Canadian -v- Queenfish
After some searching we found the main reef on the sounder and hit the anchor button on the electric.  Dad spent some time figuring out his 300 grain sink-tip rhythm and after flailing around a bit and wondering where the fish were the Gar started to accumulate right behind the boat.  We took this to mean that the bait fish might soon be flushed through the area and we tied new Clousers on and let our leaders sink just a little more.  We soon started hooking grey mackerel at fairly regular intervals and the odd school of queenies would bust up within striking distance.  Dad was shocked at the toughness for the relative size of the fish compared to trout and North Pacific salmon.

We hung out on the reef throughout the tide and the first Can-Aussie fly fishing experiment was over for the day.  Next stop, the kitchen, to try some local caught fish in the fry-pan.  Dad prides himself in filleting, skinning and de-boning any species of fish so we had some flawless, crumbed white meat in the pan before we knew it.  Good on ya Dad!

Four similar Darwin Harbour/Lee point outings happened over the subsequent three weeks with similar fish searching/catching efforts.  All up, dad landed about 30 fish and 6-7 species in the salt water.  On the last day, he’d really tuned into finding fish by watching birds and sighting bait balls.  I think he’d soon start out-fishing me if he lived here, crafty ol’ fella!

On to Corroboree to test out the fresh. 3 ½ short years ago I was pronouncing Corroboree - 'Core-ahh-bore-eee'.  You shoulda seen the looks I got from locals when I dropped that one on them, like they’d just tasted something bitter. J How things change.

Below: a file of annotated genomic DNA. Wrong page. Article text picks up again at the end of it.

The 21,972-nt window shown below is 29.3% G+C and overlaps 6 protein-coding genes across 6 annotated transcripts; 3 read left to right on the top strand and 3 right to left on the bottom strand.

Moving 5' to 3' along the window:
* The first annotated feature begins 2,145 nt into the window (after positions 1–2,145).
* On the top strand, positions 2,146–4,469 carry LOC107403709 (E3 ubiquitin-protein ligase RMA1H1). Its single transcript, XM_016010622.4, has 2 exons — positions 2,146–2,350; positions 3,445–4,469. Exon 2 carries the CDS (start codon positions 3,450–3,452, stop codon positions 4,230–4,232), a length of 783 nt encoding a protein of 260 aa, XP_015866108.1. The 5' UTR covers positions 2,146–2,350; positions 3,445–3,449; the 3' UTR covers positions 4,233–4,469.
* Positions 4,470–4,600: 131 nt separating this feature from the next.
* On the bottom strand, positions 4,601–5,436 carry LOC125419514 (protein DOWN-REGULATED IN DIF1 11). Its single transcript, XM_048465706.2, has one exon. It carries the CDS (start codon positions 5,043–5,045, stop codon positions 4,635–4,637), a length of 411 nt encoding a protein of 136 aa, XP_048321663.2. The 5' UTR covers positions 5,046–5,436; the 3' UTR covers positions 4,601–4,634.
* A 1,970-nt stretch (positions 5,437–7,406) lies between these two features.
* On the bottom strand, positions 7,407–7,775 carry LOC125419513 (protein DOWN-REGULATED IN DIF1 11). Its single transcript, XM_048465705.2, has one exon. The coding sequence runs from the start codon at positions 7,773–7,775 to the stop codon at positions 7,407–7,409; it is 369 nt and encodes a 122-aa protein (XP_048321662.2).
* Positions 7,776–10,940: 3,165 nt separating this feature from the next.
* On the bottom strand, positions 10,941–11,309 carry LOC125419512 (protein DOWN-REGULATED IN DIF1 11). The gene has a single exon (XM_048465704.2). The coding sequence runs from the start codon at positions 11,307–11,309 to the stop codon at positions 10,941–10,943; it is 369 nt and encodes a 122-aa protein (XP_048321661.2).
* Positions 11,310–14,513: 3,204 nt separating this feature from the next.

We got off to a shaky start in the billabong with Dad being stranded in the boat 20 meters out from the launch without being able to start the motor and without having the opportunity earlier in the trip to put the electric down or control it with the remote, after shouting some possible fixes from the car park, a trusty local suggested I jump on his boat so I could attempt a rescue.  I didn’t get his name but he was a very thoughtful bloke to suggest such a practical response to the problem.  Unfortunately, when I attempted to board the Good Samaritan’s boat, which was still on the trailer, I slipped and my ribs dropped onto the top of his winch. Whooph, all the wind knocked outta me!  I kept a very fake ‘I’m ok’ look on my face and soon after boarded the boat with my dad, thumbs up to Good Samaritan and all was almost back to normal.  Turns out the safety switch under the key hadn’t been pulled out enough by the clip/separator device.  I managed to catch my breath after the full contact with the winch post, we got geared-up and off we went to find Barra and Saratoga.  Unfortunately, we couldn’t scare up any fish until I got a 55 cm Saratoga at about 3pm on my trusty orange and black whatchamacallit fly.  It was tougher fishing than the Social Mob comp in May and Dad was starting to wonder if it was a fishless billabong. L

After a micro-SD card full of pictures and harassing what seemed like a multitude of crocs, two of which circled the boat while we ate lunch, we were done for the day.  Dad was super impressed with the billabong and was shocked overall with the wetlands and fishing opportunities so close to home.  He was amazed by the crocs, birds and lily pads at Corroboree and the rest of the wildlife observed at the Humpty Doo Hotel.  Dad’s an adventurous guy but he couldn’t stomach the idea of a kangaroo or croc burger, buffalo it was!

Dad admitted that he didn’t think he’d be very impressed with Darwin but around every corner there were good restaurants, excellent museums, beautiful sunsets, the Territory Wildlife Park, Crocasaurus Cove and accommodation that included a deck overlooking the Beagle Gulf.

 Despite being from arguably the most beautiful scenic region in the world, he admitted, “I could live here”.  That moment was a source of pride that he’d approved of me living in this foreign land that we call the Top End.  I’ve invited him to join us in May at the Core-Ahh-Bore-eee Social Mob Challenge.  He says he’s really gonna try to make it.

Croc -v- Canadian
After an epic journey back to Canada, within days of being back home - Dad was out on the local river hooking Pink Salmon on pink Clousers.  Crazy, eh?